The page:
South Sudan

Advocacy

The Sudan People’s Liberation Army (SPLA), the SPLA in Opposition (SPLA-IO), and White Army are all listed for recruitment and use of children. The SPLA and SPLA-IO are also listed for killing and maiming. The SPLA is additionally listed for rape and other forms of sexual violence, and abductions of children. In 2014, the Government of South Sudan re-committed to its 2012 action plan. The SPLA-IO signed an action plan with the UN in December 2015 to end and prevent the recruitment and use and killing and maiming of children. In February, the Commission on Human Rights in South Sudan issued its report pursuant to Human Rights Council Resolution 34/25. The Commission documented instances of all six grave violations against children and cited a report by the Ceasefire and Transitional Security Arrangements Monitoring Mechanism (CTSAMM) on child soldiers, where they suggest that recruitment is still ongoing throughout the country. In his last report (S/2018/163, para. 44), covering November 2017 to February 2018, the SG stated that the CTFMR verified 42 incidents of grave violations affecting children. Council Members should:

  • Urge the Government to take concrete actions to ensure accountability and end impunity by promoting the work of the national justice system to establish a special unit focused on conflict-related crimes as mentioned by the SG (S/2018/163 para. 36);
  • Echoing the recommendation made by the Commission on Human Rights in South Sudan (A/HRC/37/71 para. 136 (c)), urge all parties to release all children within their ranks to child protection actors; and to that extent welcome the release of over 300 children by armed groups in Yambio, Western Equatoria State, and encourage the Government to take immediate measures to facilitate children’s reintegration and recovery;
  • Echoing the SG (S/2018/163, para. 69), urge all parties to allow rapid and unimpeded humanitarian access to all civilians in need, in compliance with international humanitarian law;
  • Urge the Government to honor its commitment to implement the Guidelines for Protecting Schools and Universities from Military Use during Armed Conflict made through the Safe Schools Declaration.

The United States is the lead country on South Sudan. Poland chairs the South Sudan Sanctions Committee.

This information is based on Watchlist’s Children and Armed Conflict Monthly Update: April 2018.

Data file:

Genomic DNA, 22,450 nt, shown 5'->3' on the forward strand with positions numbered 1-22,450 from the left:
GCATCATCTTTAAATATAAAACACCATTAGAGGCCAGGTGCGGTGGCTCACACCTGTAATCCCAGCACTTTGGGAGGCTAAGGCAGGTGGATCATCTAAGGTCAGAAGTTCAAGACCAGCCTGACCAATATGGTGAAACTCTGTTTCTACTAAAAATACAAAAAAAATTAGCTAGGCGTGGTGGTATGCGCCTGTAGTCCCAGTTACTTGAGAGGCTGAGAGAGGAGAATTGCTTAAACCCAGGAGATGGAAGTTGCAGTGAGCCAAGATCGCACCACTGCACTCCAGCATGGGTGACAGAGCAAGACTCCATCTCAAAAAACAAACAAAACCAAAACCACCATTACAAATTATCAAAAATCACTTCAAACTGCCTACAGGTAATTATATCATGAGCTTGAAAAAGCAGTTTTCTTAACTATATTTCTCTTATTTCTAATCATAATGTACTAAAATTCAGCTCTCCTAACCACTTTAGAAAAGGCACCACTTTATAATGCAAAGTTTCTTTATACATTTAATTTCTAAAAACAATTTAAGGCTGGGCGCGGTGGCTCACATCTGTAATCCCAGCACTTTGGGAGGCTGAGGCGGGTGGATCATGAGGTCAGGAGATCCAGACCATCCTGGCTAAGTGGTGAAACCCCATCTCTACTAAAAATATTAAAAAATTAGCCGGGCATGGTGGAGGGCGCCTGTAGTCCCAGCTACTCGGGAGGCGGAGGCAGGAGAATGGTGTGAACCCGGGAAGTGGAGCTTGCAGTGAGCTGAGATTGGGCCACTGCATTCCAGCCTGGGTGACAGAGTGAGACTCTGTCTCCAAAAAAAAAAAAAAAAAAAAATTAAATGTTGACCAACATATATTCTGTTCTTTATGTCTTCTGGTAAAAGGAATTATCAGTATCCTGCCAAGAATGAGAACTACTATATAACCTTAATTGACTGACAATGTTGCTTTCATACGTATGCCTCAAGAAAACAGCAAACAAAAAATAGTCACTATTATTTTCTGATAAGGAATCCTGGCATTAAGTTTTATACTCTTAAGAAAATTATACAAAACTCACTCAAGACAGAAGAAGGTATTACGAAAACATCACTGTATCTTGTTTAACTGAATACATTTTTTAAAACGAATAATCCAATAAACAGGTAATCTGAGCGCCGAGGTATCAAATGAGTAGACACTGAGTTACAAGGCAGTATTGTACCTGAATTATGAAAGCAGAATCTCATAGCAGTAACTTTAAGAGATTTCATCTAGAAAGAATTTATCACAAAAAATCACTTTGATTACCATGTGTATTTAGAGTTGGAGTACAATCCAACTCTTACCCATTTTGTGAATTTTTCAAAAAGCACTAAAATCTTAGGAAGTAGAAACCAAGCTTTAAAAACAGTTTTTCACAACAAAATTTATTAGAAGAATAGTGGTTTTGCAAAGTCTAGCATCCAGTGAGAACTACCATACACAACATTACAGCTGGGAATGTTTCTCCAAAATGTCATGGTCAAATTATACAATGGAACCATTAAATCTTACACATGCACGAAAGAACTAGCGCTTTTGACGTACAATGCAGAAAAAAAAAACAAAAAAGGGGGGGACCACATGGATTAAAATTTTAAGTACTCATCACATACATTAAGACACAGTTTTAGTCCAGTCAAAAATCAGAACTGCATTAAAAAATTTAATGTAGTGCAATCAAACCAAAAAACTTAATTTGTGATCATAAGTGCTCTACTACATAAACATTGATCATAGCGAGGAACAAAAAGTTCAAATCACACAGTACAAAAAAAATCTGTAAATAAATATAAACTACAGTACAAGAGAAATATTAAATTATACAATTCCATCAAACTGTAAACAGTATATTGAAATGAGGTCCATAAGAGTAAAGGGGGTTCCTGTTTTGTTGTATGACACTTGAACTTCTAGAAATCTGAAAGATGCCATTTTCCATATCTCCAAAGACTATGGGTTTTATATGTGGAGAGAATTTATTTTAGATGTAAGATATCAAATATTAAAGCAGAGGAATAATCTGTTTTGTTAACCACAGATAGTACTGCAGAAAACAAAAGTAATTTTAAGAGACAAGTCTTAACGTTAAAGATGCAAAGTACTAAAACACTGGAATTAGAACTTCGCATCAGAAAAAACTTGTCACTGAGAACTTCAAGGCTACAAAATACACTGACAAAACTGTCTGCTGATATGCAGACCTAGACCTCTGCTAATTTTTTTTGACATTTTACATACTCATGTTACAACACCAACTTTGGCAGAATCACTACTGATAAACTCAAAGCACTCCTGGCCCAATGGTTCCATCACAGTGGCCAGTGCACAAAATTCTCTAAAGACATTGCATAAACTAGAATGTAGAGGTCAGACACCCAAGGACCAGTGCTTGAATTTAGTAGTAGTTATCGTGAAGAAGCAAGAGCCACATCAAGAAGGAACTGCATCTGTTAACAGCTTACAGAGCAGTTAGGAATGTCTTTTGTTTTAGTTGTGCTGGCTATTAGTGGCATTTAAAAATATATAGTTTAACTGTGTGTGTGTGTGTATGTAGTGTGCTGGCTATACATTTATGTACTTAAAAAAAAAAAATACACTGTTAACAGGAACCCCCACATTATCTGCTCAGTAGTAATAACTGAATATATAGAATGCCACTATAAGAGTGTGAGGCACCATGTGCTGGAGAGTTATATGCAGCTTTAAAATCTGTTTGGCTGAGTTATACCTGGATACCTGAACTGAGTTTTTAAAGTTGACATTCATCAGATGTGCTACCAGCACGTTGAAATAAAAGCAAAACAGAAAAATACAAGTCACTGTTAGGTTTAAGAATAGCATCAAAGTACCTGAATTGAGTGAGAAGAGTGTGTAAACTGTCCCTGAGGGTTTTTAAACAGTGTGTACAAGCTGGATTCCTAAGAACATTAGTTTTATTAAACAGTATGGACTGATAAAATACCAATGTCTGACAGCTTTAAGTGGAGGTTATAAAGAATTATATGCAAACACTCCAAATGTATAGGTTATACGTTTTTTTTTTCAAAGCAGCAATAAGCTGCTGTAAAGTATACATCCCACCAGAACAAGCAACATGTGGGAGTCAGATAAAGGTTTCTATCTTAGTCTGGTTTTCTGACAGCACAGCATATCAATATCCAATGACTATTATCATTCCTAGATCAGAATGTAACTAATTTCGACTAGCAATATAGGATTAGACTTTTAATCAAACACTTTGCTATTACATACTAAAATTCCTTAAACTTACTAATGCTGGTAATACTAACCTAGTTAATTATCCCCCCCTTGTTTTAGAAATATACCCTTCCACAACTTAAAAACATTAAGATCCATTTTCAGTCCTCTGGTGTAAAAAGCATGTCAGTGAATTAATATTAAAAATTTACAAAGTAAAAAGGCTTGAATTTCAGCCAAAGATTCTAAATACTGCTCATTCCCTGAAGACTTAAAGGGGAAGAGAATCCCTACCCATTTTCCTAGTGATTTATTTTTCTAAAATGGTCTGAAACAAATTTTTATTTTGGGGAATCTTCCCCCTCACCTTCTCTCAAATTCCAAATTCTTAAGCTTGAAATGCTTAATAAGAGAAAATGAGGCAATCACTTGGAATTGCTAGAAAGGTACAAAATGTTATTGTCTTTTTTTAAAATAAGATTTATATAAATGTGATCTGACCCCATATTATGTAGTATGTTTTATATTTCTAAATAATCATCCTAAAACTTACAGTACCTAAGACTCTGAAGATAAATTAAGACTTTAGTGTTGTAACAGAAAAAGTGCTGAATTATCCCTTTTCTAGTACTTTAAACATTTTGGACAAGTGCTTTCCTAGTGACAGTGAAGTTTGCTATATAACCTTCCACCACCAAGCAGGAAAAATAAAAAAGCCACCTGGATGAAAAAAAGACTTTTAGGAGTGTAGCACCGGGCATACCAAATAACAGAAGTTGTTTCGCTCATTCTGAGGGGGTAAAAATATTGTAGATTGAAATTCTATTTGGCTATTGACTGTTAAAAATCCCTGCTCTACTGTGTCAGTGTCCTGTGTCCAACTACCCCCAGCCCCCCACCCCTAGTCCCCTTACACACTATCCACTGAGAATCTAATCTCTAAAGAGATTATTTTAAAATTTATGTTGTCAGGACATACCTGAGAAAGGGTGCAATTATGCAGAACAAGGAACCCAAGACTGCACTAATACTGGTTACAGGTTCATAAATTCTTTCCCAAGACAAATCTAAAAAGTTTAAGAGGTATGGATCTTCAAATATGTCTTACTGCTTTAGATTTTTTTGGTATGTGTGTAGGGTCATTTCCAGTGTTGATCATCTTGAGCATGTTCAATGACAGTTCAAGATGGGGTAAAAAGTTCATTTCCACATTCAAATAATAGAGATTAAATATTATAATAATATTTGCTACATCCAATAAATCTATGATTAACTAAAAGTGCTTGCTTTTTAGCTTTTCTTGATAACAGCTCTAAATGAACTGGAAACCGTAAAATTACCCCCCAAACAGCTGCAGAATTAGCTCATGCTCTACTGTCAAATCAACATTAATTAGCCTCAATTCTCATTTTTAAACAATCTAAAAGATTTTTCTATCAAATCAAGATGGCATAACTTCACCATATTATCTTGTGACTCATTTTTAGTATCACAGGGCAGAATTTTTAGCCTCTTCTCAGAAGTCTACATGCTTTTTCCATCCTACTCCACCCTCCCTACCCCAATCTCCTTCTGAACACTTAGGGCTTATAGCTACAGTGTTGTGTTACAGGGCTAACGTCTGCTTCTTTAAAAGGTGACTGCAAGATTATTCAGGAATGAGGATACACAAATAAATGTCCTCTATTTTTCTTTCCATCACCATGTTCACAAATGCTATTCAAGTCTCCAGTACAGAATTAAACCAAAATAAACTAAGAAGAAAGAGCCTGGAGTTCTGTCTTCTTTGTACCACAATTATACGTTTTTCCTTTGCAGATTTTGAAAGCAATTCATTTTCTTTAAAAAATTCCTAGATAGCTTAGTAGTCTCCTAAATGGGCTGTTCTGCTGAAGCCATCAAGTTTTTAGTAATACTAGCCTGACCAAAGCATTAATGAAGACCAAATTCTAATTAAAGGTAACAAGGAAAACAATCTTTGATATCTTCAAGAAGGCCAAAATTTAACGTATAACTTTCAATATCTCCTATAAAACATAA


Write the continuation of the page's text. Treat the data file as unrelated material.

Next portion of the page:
SUDAN/SOUTH SUDAN (ABYEI) 

In November 2017, the Council adopted SCR 2386 (2017) extending UNISFA’s mandate until May 2018. In his last report (S/2018/293) covering the period from October 2017 to March 2018, the SG mentions the work that has been done to implement gender-related activities attending to concerns related to weak protection mechanisms for women and children against sexual exploitation, abuse, and violence. Nevertheless, the report included no specific information on children and armed conflict, and no disaggregated data on child violations. The Security Council should:

  • Renew UNISFA’s child protection mandate; and to ensure its implementation, request the SG to strengthen the child protection capacity of UNISFA to be able to efficiently contribute to the Monitoring and Reporting Mechanism (MRM) in Sudan;
  • Urge parties to cease all forms of violence, human rights violations, and abuses, including against children, and violations of international humanitarian law;
  • Urge UNISFA to operationalize the MRM for grave violations against children in the Abyei area to ensure that the Security Council Working Group on Children and Armed Conflict is kept appraised about the situation of children there;
  • Request the SG to include children and armed conflict as a specific aspect of all his progress reports on UNISFA, disaggregating data on the six grave violations against children, and specifically signaling priority concerns regarding children and armed conflict to guide Council Members’ actions on Abyei.

The United States is the lead country on Sudan/South Sudan.

This information is based on Watchlist’s Children and Armed Conflict Monthly Update: May 2018.

Publications

UN Action

Year listed: 2007
Action Plans signed: SPLA – recruitment and use of children (November 2009; renewed in March 2012 as the national armed forces of South Sudan; recommitted in June 2014); SPLA/M-in Opposition – recruitment and use of children and killing and maiming (December 2015)
Sanctions Committee: South Sudan Sanctions Committee
Secretary-General’s reports on CAAC in South Sudan: 2014; 2011200920072006
Security Council Working Group conclusions on South Sudan: 2015; 2012200920082006
UN Mission: UNMISS; UNISFA

Perpetrators listed in the annexes of the Secretary-General’s annual reports on children and armed conflict

2001 2002 2003 2005 2006 2007 2009 2010 2011 2012 2013 2104 2015 2016 2017
South Sudan Defence Forces, including the forces of Major-General Gabriel Tang Ginyi a,b,c
Sudan Armed Forces (SAF) a,c a,c
Pibor Defence Forces a,b,c
Sudan People’s Liberation Army (SPLA)~* a,c a a a a a,b a,b a,b,c,e a,b,c,e
Lord’s Resistance Army (LRA)* a a,b,c a,b,c a,b,c a,b,c a,b,c a,b,c
SPLA in Opposition~ a,b a,b a,b a,b
White Army a a a a

a: Parties that recruit and use children
b: Parties that kill and maim children
c: Parties that commit rape and other forms of sexual violence against children

d: Parties that engage in attacks on schools and/or hospitals
e: Parties that engage in abduction of children
f: Parties that deny humanitarian access to children

~ This party has concluded an action plan with the United Nations in line with Security Council resolutions 1539 (2004) and 1612 (2005).
* This party has been in the annexes for at least five years and is therefore considered a persistent perpetrator.

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